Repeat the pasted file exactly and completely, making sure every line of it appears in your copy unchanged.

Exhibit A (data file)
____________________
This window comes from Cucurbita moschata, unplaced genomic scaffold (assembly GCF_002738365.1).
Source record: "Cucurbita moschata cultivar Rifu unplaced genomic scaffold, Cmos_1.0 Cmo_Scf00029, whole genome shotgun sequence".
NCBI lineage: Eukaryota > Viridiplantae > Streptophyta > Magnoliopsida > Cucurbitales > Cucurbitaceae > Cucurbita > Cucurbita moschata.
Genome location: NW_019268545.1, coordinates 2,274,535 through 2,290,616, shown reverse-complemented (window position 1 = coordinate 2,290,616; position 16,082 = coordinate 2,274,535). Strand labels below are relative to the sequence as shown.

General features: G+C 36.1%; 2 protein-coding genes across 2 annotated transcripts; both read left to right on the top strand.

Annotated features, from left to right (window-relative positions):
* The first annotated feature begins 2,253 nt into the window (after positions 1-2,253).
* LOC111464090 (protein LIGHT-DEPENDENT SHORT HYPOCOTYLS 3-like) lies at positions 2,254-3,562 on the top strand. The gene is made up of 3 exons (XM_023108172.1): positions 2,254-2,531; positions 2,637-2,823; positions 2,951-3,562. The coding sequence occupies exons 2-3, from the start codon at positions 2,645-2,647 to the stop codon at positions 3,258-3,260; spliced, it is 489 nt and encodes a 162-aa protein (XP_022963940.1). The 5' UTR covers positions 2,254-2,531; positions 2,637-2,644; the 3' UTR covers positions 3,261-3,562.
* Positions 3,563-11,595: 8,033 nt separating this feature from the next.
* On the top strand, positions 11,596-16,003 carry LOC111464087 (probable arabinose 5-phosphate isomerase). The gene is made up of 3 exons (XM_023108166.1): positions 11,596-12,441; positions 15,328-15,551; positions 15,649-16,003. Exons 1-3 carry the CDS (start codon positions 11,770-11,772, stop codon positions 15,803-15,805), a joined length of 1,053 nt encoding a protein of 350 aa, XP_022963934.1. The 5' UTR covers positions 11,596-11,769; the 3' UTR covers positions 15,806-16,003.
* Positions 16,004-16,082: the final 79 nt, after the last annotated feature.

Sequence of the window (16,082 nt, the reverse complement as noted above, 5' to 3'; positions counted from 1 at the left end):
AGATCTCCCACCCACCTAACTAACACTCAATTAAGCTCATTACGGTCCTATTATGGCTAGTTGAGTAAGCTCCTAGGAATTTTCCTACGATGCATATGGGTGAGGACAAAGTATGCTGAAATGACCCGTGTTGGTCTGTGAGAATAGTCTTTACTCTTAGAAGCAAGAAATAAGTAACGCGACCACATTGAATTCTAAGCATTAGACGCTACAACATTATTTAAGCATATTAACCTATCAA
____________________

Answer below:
This window comes from Cucurbita moschata, unplaced genomic scaffold (assembly GCF_002738365.1).
Source record: "Cucurbita moschata cultivar Rifu unplaced genomic scaffold, Cmos_1.0 Cmo_Scf00029, whole genome shotgun sequence".
NCBI lineage: Eukaryota > Viridiplantae > Streptophyta > Magnoliopsida > Cucurbitales > Cucurbitaceae > Cucurbita > Cucurbita moschata.
Genome location: NW_019268545.1, coordinates 2,274,535 through 2,290,616, shown reverse-complemented (window position 1 = coordinate 2,290,616; position 16,082 = coordinate 2,274,535). Strand labels below are relative to the sequence as shown.

General features: G+C 36.1%; 2 protein-coding genes across 2 annotated transcripts; both read left to right on the top strand.

Annotated features, from left to right (window-relative positions):
* The first annotated feature begins 2,253 nt into the window (after positions 1-2,253).
* LOC111464090 (protein LIGHT-DEPENDENT SHORT HYPOCOTYLS 3-like) lies at positions 2,254-3,562 on the top strand. The gene is made up of 3 exons (XM_023108172.1): positions 2,254-2,531; positions 2,637-2,823; positions 2,951-3,562. The coding sequence occupies exons 2-3, from the start codon at positions 2,645-2,647 to the stop codon at positions 3,258-3,260; spliced, it is 489 nt and encodes a 162-aa protein (XP_022963940.1). The 5' UTR covers positions 2,254-2,531; positions 2,637-2,644; the 3' UTR covers positions 3,261-3,562.
* Positions 3,563-11,595: 8,033 nt separating this feature from the next.
* On the top strand, positions 11,596-16,003 carry LOC111464087 (probable arabinose 5-phosphate isomerase). The gene is made up of 3 exons (XM_023108166.1): positions 11,596-12,441; positions 15,328-15,551; positions 15,649-16,003. Exons 1-3 carry the CDS (start codon positions 11,770-11,772, stop codon positions 15,803-15,805), a joined length of 1,053 nt encoding a protein of 350 aa, XP_022963934.1. The 5' UTR covers positions 11,596-11,769; the 3' UTR covers positions 15,806-16,003.
* Positions 16,004-16,082: the final 79 nt, after the last annotated feature.

Sequence of the window (16,082 nt, the reverse complement as noted above, 5' to 3'; positions counted from 1 at the left end):
AGATCTCCCACCCACCTAACTAACACTCAATTAAGCTCATTACGGTCCTATTATGGCTAGTTGAGTAAGCTCCTAGGAATTTTCCTACGATGCATATGGGTGAGGACAAAGTATGCTGAAATGACCCGTGTTGGTCTGTGAGAATAGTCTTTACTCTTAGAAGCAAGAAATAAGTAACGCGACCACATTGAATTCTAAGCATTAGACGCTACAACATTATTTAAGCATATTAACCTATCAA